Anaesthetics and mitochondria
Inhalational anaesthetic-binding proteins in neuronal membrane :: Jin Xi, Maryellen Eckenhoff, Roderic Eckenhoff et al, University of Pennsylvania & Amersham Biosciences :: The Journal of Biological Chemistry, Vol. 279, No. 19, May 7 2004, pp. 19628-19633 :: http://www.jbc.org/content/279/19/19628.full.pdf+html
Summary and review of the above paper
In this study 34 binding sites were identified for the anaesthetic halothane. Within this group, mitochondrial proteins especially those involved in the respiratory chain are prominent. Binding was also associated with the existence of internal protein cavities, with buried cavities seen as a possibly dominant feature of anaesthetic binding.
At the moment, there is little hard evidence for binding sites in ion channels, despite the existence of anaesthetic-related changes in ion channels. This study identified both membrane and mitochondrial proteins as binding sites. A group of 34 proteins were identified, of which 21 were mitochondrial proteins including a number of ATP synthase and NADH related proteins. One tubulin protein, the building-block protein of microtubules, tubulin beta chain 15, was also identified. This appears to leave a minority of 12 proteins in the group that are not related to the mitochondria or the microtubules.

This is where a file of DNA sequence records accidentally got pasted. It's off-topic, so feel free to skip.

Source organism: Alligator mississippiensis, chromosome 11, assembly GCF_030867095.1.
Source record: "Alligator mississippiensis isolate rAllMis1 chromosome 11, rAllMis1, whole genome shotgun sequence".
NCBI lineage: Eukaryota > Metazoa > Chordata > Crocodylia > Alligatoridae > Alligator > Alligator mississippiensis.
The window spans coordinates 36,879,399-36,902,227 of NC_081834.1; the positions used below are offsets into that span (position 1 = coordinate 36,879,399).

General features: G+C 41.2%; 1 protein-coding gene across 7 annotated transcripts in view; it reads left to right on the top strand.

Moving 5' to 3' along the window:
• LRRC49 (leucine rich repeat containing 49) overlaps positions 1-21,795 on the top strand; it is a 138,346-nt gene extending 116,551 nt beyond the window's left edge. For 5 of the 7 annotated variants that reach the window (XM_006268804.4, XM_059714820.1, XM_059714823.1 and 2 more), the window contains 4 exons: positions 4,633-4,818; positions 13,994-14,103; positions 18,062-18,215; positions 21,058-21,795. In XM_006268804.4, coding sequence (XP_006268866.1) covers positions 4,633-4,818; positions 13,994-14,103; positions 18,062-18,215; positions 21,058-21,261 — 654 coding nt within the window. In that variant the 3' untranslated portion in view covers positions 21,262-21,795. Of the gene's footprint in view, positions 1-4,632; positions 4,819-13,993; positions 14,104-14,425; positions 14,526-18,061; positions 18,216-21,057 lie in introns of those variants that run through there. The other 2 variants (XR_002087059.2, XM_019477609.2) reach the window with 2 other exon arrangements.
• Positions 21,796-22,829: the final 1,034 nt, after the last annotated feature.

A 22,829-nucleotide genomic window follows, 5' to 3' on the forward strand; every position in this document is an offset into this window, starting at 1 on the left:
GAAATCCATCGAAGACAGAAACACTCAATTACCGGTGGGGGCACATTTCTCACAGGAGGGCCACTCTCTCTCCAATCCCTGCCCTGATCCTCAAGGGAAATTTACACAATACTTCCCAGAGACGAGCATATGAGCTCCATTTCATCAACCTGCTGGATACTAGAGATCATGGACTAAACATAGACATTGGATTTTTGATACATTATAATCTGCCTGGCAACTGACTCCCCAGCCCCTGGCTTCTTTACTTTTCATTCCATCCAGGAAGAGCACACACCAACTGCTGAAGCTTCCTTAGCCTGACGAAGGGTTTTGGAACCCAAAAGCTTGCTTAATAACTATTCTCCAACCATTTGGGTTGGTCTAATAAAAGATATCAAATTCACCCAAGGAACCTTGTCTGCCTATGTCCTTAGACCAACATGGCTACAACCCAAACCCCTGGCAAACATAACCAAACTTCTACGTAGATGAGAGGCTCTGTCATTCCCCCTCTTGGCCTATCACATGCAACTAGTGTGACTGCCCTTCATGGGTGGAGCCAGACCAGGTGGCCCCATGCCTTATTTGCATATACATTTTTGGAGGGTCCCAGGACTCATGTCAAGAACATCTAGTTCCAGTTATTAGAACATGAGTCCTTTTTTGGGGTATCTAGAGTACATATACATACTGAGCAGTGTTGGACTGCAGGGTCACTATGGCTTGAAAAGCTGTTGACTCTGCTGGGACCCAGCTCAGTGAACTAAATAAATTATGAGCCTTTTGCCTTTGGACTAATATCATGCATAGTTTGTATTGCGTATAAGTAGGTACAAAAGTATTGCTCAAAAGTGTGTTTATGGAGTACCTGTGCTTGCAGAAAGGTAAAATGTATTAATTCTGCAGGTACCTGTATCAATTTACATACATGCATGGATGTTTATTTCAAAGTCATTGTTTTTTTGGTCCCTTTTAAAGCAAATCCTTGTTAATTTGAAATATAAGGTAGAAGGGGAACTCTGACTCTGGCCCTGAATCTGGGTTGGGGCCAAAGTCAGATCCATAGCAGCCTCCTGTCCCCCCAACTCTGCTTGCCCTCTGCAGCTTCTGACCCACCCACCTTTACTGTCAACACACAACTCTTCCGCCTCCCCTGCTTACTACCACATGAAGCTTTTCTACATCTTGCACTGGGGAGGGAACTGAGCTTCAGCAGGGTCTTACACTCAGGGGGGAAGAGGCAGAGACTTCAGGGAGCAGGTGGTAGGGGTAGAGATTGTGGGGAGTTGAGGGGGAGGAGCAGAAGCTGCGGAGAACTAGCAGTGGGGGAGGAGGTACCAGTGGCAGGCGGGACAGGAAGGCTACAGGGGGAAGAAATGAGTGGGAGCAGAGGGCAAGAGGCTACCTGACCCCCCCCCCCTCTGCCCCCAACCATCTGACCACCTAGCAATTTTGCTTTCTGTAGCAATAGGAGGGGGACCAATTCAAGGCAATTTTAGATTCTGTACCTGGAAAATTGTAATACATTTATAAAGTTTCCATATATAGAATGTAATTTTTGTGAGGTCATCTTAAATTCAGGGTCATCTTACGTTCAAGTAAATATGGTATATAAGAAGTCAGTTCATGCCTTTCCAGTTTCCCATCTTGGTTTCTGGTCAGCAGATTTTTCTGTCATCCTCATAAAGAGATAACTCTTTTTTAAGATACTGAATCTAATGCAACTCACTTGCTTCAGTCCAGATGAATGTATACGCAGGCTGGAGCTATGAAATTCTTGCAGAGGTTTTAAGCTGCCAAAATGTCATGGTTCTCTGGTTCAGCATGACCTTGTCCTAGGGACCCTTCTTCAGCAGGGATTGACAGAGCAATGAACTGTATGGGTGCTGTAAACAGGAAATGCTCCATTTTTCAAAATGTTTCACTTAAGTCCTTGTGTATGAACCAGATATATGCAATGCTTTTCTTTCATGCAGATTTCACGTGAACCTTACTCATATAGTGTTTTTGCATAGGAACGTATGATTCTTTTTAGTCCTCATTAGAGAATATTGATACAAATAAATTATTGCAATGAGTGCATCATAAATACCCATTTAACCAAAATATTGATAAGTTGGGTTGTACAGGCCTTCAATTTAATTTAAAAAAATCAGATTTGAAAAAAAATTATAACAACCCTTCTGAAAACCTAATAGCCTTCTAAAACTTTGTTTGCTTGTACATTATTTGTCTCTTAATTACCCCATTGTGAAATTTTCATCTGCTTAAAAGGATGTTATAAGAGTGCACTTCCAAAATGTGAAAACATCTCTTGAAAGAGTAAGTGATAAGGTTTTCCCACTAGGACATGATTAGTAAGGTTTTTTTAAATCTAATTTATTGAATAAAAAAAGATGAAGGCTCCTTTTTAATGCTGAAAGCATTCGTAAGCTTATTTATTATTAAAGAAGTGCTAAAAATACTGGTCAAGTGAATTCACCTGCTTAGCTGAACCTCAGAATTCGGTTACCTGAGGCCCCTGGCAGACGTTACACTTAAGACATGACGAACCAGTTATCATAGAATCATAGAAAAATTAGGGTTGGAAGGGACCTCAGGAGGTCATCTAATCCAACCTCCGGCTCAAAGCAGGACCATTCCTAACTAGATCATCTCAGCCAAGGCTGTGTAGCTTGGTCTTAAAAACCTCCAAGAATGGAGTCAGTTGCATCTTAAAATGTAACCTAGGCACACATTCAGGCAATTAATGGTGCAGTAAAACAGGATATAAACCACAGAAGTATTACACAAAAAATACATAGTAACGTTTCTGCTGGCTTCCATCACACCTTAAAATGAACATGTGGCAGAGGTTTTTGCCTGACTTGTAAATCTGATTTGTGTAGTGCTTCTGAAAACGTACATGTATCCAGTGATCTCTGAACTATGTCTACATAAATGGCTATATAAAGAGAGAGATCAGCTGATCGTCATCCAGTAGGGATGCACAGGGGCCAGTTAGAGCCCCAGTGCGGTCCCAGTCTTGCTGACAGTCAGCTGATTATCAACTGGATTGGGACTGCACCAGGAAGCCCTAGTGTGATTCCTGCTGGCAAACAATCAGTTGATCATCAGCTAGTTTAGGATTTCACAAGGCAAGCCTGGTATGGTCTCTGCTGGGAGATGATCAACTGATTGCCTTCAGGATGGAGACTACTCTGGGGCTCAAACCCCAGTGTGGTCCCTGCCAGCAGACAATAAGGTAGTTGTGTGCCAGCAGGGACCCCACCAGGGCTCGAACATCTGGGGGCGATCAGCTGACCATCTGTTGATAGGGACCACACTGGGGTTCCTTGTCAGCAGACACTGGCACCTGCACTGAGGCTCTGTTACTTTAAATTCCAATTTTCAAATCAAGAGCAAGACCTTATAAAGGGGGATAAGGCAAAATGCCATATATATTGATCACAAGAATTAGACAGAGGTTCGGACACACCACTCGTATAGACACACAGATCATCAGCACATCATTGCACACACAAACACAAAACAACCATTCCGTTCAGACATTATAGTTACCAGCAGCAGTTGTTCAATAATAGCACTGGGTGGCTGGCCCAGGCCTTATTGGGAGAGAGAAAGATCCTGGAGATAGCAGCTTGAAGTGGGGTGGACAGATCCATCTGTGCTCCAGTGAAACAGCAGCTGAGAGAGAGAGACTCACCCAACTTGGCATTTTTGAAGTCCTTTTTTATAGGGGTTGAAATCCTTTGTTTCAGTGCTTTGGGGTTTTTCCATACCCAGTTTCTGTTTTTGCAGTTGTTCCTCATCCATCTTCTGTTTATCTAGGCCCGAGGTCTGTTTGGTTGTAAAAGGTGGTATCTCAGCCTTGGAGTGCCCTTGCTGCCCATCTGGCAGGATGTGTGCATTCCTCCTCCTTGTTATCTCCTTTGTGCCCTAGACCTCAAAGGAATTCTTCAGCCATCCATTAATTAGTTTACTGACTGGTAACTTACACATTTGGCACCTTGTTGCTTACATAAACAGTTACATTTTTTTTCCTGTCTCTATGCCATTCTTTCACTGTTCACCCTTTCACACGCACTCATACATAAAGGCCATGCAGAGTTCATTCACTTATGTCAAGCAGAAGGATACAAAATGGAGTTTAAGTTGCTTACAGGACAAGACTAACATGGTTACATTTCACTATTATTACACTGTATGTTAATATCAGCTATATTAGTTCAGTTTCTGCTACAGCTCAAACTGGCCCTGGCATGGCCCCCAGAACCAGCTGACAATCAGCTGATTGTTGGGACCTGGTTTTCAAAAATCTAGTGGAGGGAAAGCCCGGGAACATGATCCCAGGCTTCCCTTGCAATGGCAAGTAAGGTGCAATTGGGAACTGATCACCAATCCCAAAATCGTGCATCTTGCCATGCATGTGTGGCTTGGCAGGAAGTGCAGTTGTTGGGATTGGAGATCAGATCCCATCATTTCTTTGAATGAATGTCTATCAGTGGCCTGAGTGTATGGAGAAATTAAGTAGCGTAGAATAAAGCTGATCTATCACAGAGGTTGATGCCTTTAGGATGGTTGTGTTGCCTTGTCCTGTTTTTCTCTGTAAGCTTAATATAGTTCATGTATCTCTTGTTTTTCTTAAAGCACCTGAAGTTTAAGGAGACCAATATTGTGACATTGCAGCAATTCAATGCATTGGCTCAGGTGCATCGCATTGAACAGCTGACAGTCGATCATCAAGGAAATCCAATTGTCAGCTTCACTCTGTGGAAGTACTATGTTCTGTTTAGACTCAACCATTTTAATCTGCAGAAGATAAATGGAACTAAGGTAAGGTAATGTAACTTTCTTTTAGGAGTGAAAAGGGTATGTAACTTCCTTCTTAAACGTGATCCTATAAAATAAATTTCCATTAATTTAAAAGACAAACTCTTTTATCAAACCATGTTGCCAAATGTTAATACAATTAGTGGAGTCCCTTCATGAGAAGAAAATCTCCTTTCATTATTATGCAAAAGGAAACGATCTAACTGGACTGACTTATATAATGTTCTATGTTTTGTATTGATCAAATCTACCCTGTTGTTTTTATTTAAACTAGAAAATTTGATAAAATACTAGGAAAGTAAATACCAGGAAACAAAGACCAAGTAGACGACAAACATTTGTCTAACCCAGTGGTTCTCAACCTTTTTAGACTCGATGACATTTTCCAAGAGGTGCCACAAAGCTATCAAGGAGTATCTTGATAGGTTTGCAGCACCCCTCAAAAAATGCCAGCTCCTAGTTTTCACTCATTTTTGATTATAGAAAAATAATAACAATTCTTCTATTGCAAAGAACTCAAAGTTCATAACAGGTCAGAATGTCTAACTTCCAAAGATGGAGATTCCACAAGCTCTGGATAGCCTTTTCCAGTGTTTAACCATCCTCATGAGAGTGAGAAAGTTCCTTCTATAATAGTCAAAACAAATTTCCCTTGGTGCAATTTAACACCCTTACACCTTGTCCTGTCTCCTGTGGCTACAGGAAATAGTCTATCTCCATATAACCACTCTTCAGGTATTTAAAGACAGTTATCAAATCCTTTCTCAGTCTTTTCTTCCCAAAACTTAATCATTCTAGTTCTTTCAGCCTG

In this study, mitochondria are particularly indicated as a site for anaesthetic binding. Previously, it had been thought that the anaesthetic concentrations required to influence the mitochondria were higher than the clinically used amounts, but the authors are now querying this conclusion. In fact, there now appear to be some effects from anaesthetic molecules binding to mitochondrial respiratory complexes and that mitochondrial effects could contribute to anaesthetic action. The mitochondrial voltage-dependent anion channel, which is evolutionarily ancient, is also suggested by this study to contribute to anaesthetic action.
The authors and also other researchers have viewed internal cavities in proteins as favourable sites for anaesthetic binding. Internal cavities, rather than pockets on the surfaces of proteins, are viewed as being most suitable for anaesthetic binding. While small anaesthetic molecules may bind in a variety of sites, the molecules particularly favour internal protein cavities of a suitable volume.
CONCLUSION: While in no way conclusive in a debate as to whether anaesthetic binding is more crucial in membrane proteins or within the neuron in the mitochondria and possibly the microtubules, the evidence here is suggestive of the importance of the mitochondria. The study unexpectedly indicated the importance of cavities of particular volume within proteins, and binding is more likely to occur where these are abundant than elsewhere. Such cavities are available in the proteins of mitochondria and microtubules.
In modern terms, the mitochondria are of special similarity because of their close biomolecular and evolutionary relationship with the chloroplasts of plants that rely on quantum coherent energy transport. Further to this, tubulin, the building-block protein of microtubules, is indicated as a suitable site for anaesthetic binding, although the theme is not developed in this report.